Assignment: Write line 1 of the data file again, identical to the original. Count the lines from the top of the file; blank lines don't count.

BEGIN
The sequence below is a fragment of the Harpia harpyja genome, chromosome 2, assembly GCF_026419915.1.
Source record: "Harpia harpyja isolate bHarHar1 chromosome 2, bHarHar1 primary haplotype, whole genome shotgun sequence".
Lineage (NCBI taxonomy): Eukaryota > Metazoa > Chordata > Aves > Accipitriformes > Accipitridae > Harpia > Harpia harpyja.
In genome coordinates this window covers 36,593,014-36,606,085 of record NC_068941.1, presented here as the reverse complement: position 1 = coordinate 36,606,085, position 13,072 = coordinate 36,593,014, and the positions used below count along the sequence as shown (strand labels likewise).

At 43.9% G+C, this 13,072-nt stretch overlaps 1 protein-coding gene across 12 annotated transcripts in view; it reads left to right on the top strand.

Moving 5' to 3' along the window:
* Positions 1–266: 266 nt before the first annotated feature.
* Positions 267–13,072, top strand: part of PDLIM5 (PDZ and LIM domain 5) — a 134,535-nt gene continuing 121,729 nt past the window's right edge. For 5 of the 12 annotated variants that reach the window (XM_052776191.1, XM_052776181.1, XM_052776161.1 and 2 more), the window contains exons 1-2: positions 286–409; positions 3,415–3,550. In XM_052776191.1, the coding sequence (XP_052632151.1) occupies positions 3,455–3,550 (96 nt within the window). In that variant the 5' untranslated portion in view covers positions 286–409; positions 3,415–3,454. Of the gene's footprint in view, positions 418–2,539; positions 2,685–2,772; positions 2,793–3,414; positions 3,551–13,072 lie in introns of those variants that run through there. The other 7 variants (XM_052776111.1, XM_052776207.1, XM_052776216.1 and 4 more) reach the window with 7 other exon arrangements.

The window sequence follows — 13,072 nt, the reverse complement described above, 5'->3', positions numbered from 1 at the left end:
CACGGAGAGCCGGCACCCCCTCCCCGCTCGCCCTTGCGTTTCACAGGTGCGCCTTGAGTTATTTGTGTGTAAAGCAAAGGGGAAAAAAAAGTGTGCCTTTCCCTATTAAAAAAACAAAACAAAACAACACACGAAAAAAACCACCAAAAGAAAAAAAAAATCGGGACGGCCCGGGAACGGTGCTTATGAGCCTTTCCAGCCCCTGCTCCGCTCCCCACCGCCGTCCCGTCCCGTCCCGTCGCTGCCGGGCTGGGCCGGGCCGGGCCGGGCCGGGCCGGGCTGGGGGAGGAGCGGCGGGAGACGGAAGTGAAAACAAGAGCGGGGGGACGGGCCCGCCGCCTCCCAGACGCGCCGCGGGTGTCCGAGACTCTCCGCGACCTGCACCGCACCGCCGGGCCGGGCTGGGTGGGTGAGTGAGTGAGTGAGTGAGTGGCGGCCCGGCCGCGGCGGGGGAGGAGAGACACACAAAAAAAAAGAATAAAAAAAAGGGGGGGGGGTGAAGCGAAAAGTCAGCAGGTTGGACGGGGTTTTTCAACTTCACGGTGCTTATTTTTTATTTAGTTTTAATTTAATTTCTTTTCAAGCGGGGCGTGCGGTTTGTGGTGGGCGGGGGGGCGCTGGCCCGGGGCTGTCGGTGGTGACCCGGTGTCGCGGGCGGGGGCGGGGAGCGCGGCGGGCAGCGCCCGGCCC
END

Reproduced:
The sequence below is a fragment of the Harpia harpyja genome, chromosome 2, assembly GCF_026419915.1.